The Flame: November-December 2021
Dear Brothers and Sisters,

I recently returned from a pilgrimage to Fatima, Spain and Lourdes. Due to the pandemic, we had a few more hoops to jump through. There was extra paperwork, covid-19 tests before our plane rides to and from Europe, and the wearing of masks both indoors and outdoors. However, these inconveniences were minor compared with the opportunity to visit these religious sites and walk in the footsteps of the saints.

The one-word summary of this pilgrimage is Conversion. Our Lady and the saints we encountered during this pilgrimage were summoning all people everywhere to turn from sin and return to God. In Fatima, Portugal, the Blessed Virgin Mary appeared to Lucia, Francisco and Jacinita with sobering messages: pray, make sacrifice and be converted! Tell the whole world-BE CONVERTED! During Our Lady’s appearance in 1917, during World War I, she warned the world of a greater war that would ensue if people did not repent. She also warned that Russia would spread its errors throughout the world. As we know, despite these warnings, both the greater war and the spread of communism dominated the rest of the 20th Century.

Our travels in Spain primarily focused on three saints: St. Teresa of Avila, St. John of the Cross and St. Ignatius of Loyola. All of these saints lived in the 16th century. St. Teresa and St. John (both from Avila-similar to St. Francis and St. Clare being from Assisi, Italy) reformed the Carmelite communities. This was especially challenging. Their job was telling religious people that they needed to be converted. It was not enough to be part of a religious community. Each member needed to sacrificially live for Jesus Christ. It was not enough to pray. Each member needed to pursue an intimate relationship with Jesus Christ. Their call to their fellow Carmelites was met with resistance. St. Teresa of Avila was able to bring the Carmelite sisters back to a cloistered, contemplative existence. St. John of the Cross ended up founding another branch of the Carmelites.

signs For me, one of the highlights of this pilgrimage took place in Loyola, Spain. We visited the house where the family of St. Ignatius lived. Ignatius was a soldier and knight at a royal court. However, when his leg was severely wounded by a cannonball, he returned to his family home to convalesce. He endured a number of surgeries and spent the better part of a year regaining his health at Loyola. There were only two books available to read in the Loyola house at this time. One was a book on the life of Jesus Christ and the other was a book on the lives of the saints.

St. Ignatius’ reading during this time of recovery led to his conversion in the year 1521. Since this year is the 500th anniversary of his conversion, Pope Francis declared 2021 a Jubilee Year for those who visit designated sites associated with the Jesuits. Certainly, the bedroom where St. Ignatius was converted in Loyola (it is now a chapel) is one of those sites!

Our final days of the pilgrimage were in Lourdes, France. In 1858 a fourteen year old peasant girl named Bernadette (who was still preparing for her First Holy Communion) encountered a beautiful Lady dressed in white with a blue sash in the grotto called Massabielle, near the Gave River. This Lady appeared to her 18 times over a period of months. She told Bernadette a number of things and finally revealed her name to her. She said, “I am the Immaculate Conception.” When Bernadette told her unbelieving pastor Father Peyramale, he was stunned. After further questioning, he realized that Bernadette did not even know that this meant. The dogma of the Immaculate Conception had only been declared four years earlier.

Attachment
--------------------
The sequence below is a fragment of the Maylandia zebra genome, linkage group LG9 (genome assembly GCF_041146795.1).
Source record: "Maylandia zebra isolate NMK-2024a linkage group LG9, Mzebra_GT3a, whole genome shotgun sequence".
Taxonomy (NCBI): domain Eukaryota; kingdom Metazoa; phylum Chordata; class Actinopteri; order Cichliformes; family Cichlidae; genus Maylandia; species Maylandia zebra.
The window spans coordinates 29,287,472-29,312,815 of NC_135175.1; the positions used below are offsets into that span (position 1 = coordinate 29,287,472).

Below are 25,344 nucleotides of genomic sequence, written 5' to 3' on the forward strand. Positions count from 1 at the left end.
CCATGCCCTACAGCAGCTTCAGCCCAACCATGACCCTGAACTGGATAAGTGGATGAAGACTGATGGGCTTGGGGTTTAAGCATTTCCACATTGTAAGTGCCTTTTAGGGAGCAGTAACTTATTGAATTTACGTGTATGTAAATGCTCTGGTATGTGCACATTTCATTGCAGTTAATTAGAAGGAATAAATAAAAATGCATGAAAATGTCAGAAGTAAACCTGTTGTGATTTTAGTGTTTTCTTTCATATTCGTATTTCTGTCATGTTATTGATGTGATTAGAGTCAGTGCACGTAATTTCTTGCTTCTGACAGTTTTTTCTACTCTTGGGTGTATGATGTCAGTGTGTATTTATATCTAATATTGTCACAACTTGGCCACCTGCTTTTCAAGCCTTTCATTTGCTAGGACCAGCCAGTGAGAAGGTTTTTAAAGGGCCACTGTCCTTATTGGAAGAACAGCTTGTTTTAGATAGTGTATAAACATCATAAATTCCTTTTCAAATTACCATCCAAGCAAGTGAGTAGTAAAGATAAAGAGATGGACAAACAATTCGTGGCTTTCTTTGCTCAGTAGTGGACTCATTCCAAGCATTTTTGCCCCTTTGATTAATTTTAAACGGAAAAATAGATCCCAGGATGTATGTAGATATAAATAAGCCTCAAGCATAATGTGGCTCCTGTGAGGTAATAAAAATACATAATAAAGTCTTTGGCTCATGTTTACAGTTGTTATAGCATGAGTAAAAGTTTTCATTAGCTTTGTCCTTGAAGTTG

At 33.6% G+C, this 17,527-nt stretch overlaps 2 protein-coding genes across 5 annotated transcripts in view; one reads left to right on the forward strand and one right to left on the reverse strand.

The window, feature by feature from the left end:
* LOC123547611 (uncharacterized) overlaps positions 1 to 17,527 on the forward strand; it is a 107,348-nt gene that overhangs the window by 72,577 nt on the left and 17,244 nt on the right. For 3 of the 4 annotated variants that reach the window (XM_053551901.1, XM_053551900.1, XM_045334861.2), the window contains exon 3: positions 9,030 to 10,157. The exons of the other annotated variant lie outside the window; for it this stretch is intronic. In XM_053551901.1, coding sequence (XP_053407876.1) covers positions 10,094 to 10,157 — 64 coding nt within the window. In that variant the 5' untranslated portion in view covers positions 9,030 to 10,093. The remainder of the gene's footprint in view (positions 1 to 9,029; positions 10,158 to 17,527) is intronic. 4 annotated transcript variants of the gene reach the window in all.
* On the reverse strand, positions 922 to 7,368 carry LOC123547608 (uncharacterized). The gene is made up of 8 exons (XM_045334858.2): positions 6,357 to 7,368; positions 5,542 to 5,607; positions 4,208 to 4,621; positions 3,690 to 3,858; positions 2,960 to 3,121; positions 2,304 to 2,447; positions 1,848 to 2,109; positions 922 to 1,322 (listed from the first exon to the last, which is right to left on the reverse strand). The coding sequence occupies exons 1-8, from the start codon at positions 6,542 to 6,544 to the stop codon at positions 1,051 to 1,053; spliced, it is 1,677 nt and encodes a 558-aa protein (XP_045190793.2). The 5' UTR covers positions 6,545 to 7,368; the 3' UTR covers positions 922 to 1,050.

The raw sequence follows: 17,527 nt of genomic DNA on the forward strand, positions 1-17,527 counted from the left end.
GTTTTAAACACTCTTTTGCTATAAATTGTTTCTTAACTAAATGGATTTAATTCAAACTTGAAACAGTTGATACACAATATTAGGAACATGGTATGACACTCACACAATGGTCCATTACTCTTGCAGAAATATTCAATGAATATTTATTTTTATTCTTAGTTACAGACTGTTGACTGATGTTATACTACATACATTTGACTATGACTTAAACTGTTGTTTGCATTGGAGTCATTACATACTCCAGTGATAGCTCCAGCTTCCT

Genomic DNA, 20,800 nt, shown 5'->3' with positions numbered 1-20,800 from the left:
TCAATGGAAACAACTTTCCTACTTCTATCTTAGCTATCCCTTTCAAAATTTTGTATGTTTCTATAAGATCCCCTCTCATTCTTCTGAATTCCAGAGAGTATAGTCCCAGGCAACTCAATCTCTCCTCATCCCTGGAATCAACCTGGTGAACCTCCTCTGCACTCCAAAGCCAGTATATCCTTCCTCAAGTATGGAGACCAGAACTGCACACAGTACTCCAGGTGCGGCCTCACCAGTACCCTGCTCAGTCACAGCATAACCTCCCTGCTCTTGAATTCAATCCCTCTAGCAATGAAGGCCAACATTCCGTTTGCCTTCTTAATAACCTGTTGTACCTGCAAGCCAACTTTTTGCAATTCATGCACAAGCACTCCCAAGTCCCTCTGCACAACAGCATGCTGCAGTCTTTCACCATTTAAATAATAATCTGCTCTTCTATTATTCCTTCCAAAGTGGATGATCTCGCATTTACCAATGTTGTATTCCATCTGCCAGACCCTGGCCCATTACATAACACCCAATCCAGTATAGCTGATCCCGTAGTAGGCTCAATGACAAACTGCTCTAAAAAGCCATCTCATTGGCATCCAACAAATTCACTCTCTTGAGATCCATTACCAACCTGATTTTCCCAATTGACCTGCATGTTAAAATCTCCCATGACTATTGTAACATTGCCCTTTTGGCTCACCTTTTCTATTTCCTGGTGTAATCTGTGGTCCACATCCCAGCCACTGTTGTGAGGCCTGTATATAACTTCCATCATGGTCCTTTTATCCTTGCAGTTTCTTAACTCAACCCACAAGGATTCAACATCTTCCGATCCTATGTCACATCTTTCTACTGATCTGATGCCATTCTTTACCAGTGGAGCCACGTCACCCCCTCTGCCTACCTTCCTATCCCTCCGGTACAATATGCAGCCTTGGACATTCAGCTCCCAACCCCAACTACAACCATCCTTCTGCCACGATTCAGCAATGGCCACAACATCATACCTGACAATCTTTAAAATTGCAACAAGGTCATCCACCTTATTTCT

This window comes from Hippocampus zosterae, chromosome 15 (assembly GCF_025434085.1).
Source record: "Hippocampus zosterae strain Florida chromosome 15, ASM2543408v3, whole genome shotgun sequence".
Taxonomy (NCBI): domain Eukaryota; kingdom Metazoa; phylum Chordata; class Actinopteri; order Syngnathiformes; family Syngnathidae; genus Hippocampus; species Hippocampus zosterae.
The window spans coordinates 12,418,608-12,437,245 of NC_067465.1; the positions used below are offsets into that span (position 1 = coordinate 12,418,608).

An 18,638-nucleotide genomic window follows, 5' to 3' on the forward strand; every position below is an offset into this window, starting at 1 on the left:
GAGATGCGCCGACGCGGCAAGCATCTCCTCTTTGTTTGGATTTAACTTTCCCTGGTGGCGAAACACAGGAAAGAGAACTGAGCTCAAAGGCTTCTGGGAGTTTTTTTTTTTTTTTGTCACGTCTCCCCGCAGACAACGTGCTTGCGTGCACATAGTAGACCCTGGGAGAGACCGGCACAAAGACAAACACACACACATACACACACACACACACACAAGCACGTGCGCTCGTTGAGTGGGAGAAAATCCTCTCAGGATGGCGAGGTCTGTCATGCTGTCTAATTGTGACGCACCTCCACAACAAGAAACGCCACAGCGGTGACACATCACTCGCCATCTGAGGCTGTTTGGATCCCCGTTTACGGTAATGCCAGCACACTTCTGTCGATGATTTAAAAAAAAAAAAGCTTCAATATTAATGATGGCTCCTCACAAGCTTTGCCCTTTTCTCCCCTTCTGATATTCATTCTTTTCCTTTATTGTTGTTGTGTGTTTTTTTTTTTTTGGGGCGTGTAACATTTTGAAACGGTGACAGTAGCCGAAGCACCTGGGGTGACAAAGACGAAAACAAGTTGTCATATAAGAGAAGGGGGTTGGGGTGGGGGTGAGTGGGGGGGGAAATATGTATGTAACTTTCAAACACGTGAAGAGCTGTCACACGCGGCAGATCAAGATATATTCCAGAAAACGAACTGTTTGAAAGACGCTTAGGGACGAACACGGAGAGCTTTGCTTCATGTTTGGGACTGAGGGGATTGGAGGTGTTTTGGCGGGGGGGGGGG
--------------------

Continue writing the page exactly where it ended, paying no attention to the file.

One of our Lady’s messages to Bernadette was that she was to pray for the conversion of sinners. Bernadette asked her what that meant. Our Lady responded only by smiling. In due time Bernadette would learn what that meant. At the age of 24 Bernadette left Lourdes and joined the Sisters of Charity in Nevers, France. There she prayed for the conversion of sinners and did manual labor until her death at the age of 38. Her incorrupt body can still be viewed in Nevers, France.

Conversion! It is what the world and many in the Church need. We need to turn from our sins, our indifference, our distractions and return to the Lord!

I believe the parable that best fits our times is the one entitled the Wedding Feast (Matthew 22:1-10). In this story the King gave a wedding feast for this son. Those invited first refused the invitation. At the second invitation they gave lame excuses about going to their business or farm. Other invitees mistreated and killed the King’s messengers. The King then destroyed the murderers and filled the hall with whomever he could find.

In our times many people are indifferent to God and are absorbed in the things of the world. Others react violently to the message of Church. Lord, wake us up! We need conversion.

As we approach Thanksgiving and Christmas, let us seek deeper conversion for ourselves, our relatives, neighbors and co-workers. We usually make time for these feasts. May we make time for Jesus Christ. He gives the feast that lasts forever.

As we approach the end of 2021, let me simply say thank you. Your prayer, participation in CRM events and support of our labors is a source of gratitude for me and all who serve with CRM. I wish you a joy-filled celebration of Thanksgiving and Christmas and blessed New Year.

In Christ,
Fr. Bob Franco
Bishop’s Delegate to Catholic Renewal Ministries

PS: There has been an uptick in parish activities at St. Peter Parish that require my attention. Therefore, I need to suspend indefinitely the Faithful Discipleship Zoom series.